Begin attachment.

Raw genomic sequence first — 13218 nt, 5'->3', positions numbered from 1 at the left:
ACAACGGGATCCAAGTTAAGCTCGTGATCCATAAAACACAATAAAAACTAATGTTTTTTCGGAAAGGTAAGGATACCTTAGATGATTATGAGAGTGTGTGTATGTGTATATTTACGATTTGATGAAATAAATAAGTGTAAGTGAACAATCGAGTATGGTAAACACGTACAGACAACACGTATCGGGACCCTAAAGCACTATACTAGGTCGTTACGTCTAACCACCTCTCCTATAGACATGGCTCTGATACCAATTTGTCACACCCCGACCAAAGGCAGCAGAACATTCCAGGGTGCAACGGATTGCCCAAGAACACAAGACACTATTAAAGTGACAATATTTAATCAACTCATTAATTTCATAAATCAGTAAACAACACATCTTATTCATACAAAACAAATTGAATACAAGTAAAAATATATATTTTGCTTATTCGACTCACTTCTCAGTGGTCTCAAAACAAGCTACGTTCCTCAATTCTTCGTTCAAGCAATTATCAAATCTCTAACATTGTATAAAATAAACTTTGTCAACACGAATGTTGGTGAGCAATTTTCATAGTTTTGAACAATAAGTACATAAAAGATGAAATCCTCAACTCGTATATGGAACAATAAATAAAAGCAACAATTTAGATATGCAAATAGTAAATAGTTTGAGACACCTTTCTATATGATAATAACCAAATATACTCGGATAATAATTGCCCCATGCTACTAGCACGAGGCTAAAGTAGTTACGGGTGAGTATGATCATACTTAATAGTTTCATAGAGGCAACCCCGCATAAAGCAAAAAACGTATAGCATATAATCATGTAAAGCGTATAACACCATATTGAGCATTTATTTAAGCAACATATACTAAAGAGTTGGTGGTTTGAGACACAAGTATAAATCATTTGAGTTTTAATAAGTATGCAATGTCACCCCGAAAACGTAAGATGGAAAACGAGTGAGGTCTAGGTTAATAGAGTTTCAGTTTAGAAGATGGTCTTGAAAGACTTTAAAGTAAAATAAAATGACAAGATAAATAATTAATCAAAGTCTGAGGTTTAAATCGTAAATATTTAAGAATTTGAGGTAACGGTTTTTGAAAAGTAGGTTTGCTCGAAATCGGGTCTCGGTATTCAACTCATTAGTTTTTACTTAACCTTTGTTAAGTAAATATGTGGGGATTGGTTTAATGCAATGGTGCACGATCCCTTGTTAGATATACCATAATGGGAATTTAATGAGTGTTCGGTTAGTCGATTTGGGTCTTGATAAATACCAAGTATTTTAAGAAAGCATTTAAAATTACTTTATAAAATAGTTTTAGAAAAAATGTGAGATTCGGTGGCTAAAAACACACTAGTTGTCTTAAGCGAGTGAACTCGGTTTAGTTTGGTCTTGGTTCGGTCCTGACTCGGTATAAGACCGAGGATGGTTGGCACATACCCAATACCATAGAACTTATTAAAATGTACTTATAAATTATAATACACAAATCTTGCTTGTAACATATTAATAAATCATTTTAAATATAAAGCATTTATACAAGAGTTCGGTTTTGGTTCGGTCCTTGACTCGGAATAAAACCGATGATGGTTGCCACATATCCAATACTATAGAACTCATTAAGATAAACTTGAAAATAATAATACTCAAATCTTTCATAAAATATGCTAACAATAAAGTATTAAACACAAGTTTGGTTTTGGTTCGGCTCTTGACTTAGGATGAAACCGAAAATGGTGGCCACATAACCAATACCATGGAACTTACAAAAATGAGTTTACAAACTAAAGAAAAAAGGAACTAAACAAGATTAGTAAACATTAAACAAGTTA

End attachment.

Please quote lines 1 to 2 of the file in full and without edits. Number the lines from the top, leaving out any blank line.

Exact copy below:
Raw genomic sequence first — 13218 nt, 5'->3', positions numbered from 1 at the left:
ACAACGGGATCCAAGTTAAGCTCGTGATCCATAAAACACAATAAAAACTAATGTTTTTTCGGAAAGGTAAGGATACCTTAGATGATTATGAGAGTGTGTGTATGTGTATATTTACGATTTGATGAAATAAATAAGTGTAAGTGAACAATCGAGTATGGTAAACACGTACAGACAACACGTATCGGGACCCTAAAGCACTATACTAGGTCGTTACGTCTAACCACCTCTCCTATAGACATGGCTCTGATACCAATTTGTCACACCCCGACCAAAGGCAGCAGAACATTCCAGGGTGCAACGGATTGCCCAAGAACACAAGACACTATTAAAGTGACAATATTTAATCAACTCATTAATTTCATAAATCAGTAAACAACACATCTTATTCATACAAAACAAATTGAATACAAGTAAAAATATATATTTTGCTTATTCGACTCACTTCTCAGTGGTCTCAAAACAAGCTACGTTCCTCAATTCTTCGTTCAAGCAATTATCAAATCTCTAACATTGTATAAAATAAACTTTGTCAACACGAATGTTGGTGAGCAATTTTCATAGTTTTGAACAATAAGTACATAAAAGATGAAATCCTCAACTCGTATATGGAACAATAAATAAAAGCAACAATTTAGATATGCAAATAGTAAATAGTTTGAGACACCTTTCTATATGATAATAACCAAATATACTCGGATAATAATTGCCCCATGCTACTAGCACGAGGCTAAAGTAGTTACGGGTGAGTATGATCATACTTAATAGTTTCATAGAGGCAACCCCGCATAAAGCAAAAAACGTATAGCATATAATCATGTAAAGCGTATAACACCATATTGAGCATTTATTTAAGCAACATATACTAAAGAGTTGGTGGTTTGAGACACAAGTATAAATCATTTGAGTTTTAATAAGTATGCAATGTCACCCCGAAAACGTAAGATGGAAAACGAGTGAGGTCTAGGTTAATAGAGTTTCAGTTTAGAAGATGGTCTTGAAAGACTTTAAAGTAAAATAAAATGACAAGATAAATAATTAATCAAAGTCTGAGGTTTAAATCGTAAATATTTAAGAATTTGAGGTAACGGTTTTTGAAAAGTAGGTTTGCTCGAAATCGGGTCTCGGTATTCAACTCATTAGTTTTTACTTAACCTTTGTTAAGTAAATATGTGGGGATTGGTTTAATGCAATGGTGCACGATCCCTTGTTAGATATACCATAATGGGAATTTAATGAGTGTTCGGTTAGTCGATTTGGGTCTTGATAAATACCAAGTATTTTAAGAAAGCATTTAAAATTACTTTATAAAATAGTTTTAGAAAAAATGTGAGATTCGGTGGCTAAAAACACACTAGTTGTCTTAAGCGAGTGAACTCGGTTTAGTTTGGTCTTGGTTCGGTCCTGACTCGGTATAAGACCGAGGATGGTTGGCACATACCCAATACCATAGAACTTATTAAAATGTACTTATAAATTATAATACACAAATCTTGCTTGTAACATATTAATAAATCATTTTAAATATAAAGCATTTATACAAGAGTTCGGTTTTGGTTCGGTCCTTGACTCGGAATAAAACCGATGATGGTTGCCACATATCCAATACTATAGAACTCATTAAGATAAACTTGAAAATAATAATACTCAAATCTTTCATAAAATATGCTAACAATAAAGTATTAAACACAAGTTTGGTTTTGGTTCGGCTCTTGACTTAGGATGAAACCGAAAATGGTGGCCACATAACCAATACCATGGAACTTACAAAAATGAGTTTACAAACTAAAGAAAAAAGGAACTAAACAAGATTAGTAAACATTAAACAAGTTA